In April last year, food delivery giant Deliveroo launched its second Editions site in CT Hub 2 at Lavender, following its first site at Katong in 2017.
Yesterday (March 11), Deliveroo launched its third site in Singapore — which is also the biggest globally — at ALICE@Mediapolis.
Called Deliveroo Food Market, this new space is seen as an “upgraded version” of Deliveroo Editions. It builds on the concept of delivery-only kitchens to add a fully-automated dining experience for consumers.
This is done in collaboration with eatsa, a San Francisco-based technology automation company, marking their first foray in Asia.
“The restaurant industry is evolving to accommodate today’s on-demand consumers. We’re thrilled Deliveroo has selected our technology platform to realise their vision of delivering the best customer experience in the world,” said Tim Young, CEO of eatsa.
“Together, we’re ushering in new, unique, efficient ways for people to get their next meal.”
11 Food Concepts Under One Roof
Spanning over 3,000 square feet, Deliveroo Food Market houses 10 kitchens and a dining space that can accommodate 40 people, making it the “largest dining site globally for Deliveroo”.
Besides the (bigger) dining space, what’s unique about this third Editions site is that it has a dedicated waiting area for riders to rest and recharge while food is being prepared.
It’s also home to 7 restaurants with a total of 11 food concepts that include a diverse range of cuisines such as Japanese, Korean, Greek, Western and Vietnamese.
The restaurant partners are namely Bonchon, Rasa Rasa, The Flying Squirrel, Chop Shop, Delismith, Ezo Hokkaido Eats, Omakase Burger, Comnam by NamNam, NamNam, Lucky Souvlaki, and VIOS.
The dining space also features a cafe called Nineteen95 Espresso Bar for consumers to get their caffeine fix.
Besides VIOS, the rest are new additions to Deliveroo Editions. While this list is pretty much fixed, Deliveroo says that they are definitely open to expanding the list in the near future.
Do also note that while Rasa Rasa is typically Halal for all its Singapore outlets, it is not Halal-certified here.
According to Deliveroo, the requirements to apply for Halal certification for a central kitchen is “different and difficult” compared to a restaurant. As such, they have no plans to introduce any Halal brands to Editions for now.
Meanwhile, Chop Shop and Delismith are “virtual brands” helmed by Potluck Club. They don’t have a brick-and-mortar outlet, so the Deliveroo Food Market serves as a testbed for them to trial their menu.
This delivery-only concept offers them a platform to grow their business and take their menus to a new location without having to incur the huge upfront costs of fitting and opening a physical restaurant space.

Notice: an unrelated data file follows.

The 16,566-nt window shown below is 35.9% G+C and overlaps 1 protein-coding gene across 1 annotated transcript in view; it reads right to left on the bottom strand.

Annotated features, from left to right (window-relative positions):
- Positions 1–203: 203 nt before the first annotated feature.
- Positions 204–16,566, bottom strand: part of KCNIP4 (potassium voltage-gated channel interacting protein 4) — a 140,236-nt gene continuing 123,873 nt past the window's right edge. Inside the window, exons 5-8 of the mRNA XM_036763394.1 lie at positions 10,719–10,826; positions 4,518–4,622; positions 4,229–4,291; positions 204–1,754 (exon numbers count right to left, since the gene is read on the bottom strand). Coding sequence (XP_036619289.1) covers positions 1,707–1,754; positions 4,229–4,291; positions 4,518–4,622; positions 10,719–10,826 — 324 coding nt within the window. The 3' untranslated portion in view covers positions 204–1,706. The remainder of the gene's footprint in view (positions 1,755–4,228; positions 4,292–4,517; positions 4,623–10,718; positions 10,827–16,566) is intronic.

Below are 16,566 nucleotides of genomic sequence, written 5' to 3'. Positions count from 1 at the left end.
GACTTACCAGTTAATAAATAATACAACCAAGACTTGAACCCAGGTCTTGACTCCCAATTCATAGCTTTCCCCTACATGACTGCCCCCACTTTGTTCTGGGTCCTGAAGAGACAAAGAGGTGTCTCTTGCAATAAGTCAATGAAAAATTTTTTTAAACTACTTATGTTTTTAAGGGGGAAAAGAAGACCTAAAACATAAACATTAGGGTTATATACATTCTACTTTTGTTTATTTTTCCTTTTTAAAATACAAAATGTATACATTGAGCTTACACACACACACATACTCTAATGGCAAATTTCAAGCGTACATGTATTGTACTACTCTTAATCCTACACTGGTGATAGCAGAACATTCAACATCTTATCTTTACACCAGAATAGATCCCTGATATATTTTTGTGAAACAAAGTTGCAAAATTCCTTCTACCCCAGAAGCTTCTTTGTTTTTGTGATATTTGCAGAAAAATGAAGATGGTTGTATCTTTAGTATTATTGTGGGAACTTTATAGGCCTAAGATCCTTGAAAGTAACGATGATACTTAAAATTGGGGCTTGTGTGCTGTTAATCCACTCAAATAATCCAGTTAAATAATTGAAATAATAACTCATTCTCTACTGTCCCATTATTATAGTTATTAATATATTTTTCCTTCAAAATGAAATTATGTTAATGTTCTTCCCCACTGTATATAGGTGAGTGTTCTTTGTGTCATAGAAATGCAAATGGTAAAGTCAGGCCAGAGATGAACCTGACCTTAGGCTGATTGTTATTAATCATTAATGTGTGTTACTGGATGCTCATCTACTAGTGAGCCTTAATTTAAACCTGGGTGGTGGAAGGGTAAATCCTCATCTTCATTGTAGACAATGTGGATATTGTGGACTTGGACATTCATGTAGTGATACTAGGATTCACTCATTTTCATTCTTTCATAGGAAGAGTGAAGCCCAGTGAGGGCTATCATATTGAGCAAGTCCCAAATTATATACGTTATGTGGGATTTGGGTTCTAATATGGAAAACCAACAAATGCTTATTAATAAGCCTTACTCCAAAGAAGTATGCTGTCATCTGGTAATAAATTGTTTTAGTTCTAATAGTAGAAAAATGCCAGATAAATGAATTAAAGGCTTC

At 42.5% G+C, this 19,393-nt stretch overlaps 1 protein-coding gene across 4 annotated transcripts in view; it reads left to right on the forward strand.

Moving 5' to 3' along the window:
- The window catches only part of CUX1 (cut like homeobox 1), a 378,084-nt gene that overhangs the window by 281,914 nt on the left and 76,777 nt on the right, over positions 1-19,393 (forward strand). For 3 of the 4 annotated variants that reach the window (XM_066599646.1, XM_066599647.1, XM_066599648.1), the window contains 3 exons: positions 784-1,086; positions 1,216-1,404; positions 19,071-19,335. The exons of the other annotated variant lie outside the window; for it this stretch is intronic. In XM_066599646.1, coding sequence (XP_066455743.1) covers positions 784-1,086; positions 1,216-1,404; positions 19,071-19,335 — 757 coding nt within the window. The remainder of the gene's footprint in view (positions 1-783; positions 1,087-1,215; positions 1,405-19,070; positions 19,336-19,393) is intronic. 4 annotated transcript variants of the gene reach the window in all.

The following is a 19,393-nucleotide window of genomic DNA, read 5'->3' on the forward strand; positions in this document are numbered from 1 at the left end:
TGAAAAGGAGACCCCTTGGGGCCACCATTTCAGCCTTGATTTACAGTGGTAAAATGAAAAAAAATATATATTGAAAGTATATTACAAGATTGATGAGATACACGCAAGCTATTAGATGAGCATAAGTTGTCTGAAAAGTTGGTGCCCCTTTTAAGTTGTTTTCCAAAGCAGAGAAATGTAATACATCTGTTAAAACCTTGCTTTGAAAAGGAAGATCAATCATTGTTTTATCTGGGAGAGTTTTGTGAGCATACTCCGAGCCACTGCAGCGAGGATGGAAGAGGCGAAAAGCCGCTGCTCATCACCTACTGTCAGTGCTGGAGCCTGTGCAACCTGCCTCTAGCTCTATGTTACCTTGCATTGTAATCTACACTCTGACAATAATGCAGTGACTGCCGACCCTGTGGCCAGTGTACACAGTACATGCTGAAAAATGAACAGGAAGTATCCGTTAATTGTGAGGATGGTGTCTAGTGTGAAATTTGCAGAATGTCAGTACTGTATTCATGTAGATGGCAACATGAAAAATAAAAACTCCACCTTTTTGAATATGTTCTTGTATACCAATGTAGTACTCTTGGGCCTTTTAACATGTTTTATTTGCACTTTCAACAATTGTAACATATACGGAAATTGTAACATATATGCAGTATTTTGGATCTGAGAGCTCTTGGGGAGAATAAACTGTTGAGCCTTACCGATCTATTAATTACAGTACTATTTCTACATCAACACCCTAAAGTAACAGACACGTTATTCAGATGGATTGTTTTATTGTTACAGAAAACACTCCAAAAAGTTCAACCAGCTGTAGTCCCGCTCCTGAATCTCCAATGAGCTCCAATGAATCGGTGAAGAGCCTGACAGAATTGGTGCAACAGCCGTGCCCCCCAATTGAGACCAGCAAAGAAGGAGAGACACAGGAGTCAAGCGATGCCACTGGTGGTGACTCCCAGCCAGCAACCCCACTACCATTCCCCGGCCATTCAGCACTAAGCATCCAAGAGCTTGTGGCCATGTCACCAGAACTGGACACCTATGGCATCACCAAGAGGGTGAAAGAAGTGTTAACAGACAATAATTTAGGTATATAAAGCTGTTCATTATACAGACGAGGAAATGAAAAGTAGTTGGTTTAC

“Deliveroo Food Market has low overheads, and it [serves as a] good exposure to get our brand and concept out,” said a spokesperson from the Potluck Club.
According to Deliveroo, their list of restaurant partners has been carefully curated based on user demand and ordering patterns by consumers in the area.
“It’s all about demand and supply. We want to fill in the gaps of what customers are searching for in the area, and supply beyond what’s already available to provide diverse options. Since the Deliveroo Food Market is located in a commercial setting, we figured that food like grain bowls (from Chop Shop) and sandwiches (from Delismith) will be a favourite go-to,” said a Deliveroo representative.
It’s clear that this new space is targeted at offices and professionals in the one-north area, and the available plug points and wi-fi access will definitely serve as a huge draw for this crowd.
Just Tap To Order, Pay And Self-Collect Your Food
Deliveroo has gone full swing on technology with its new Food Market, promising to give customers “a taste of dining in the future”.
Self-serve kiosks and automated digital cubbies from eatsa power the order and pick-up process, making the entire experience easy, seamless and fuss-free for both customers and restaurants.
Customers have to first place and pay for their orders from any one of the 5 self-serve kiosks onsite, which is reminiscent of those commonly seen at fast food restaurants like McDonald’s.
According to Deliveroo, the average waiting time is around 8 minutes.
Once the food is ready, customers will see their name and the number of their assigned cubby on the digital status board.
To collect the food, customers have to tap twice on the ‘door’ of the cubby for it to unfold.
Since Deliveroo Food Market is very focused on self-service, customers are also encouraged to clear their own trays. Otherwise, the small number of Deliveroo staff onsite will help clean and clear the tables.
“We are committed to growth in Singapore and Deliveroo Food Market at Alice@Mediapolis is our biggest and most innovative site yet, with self-serve kiosks and digital cubbies making the order and pick-up process much more efficient for both customers and restaurants,” said Siddharth Shanker, General Manager of Deliveroo Singapore.
“As a company, we are all about food and believe in investing in the latest technology to provide the best experience for all customers, whether they choose to dine in or have food delivered to their doorsteps.”
Do note that the Deliveroo Food Market is only open for dining during lunch (11am to 2.30pm) and dinner (4.30pm to 9.30pm) hours.
However, customers can still order in via delivery from Editions until 10pm.
Deliveroo Food Market
29 Media Circle, #01-02/03
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Featured Image Credit: Deliveroo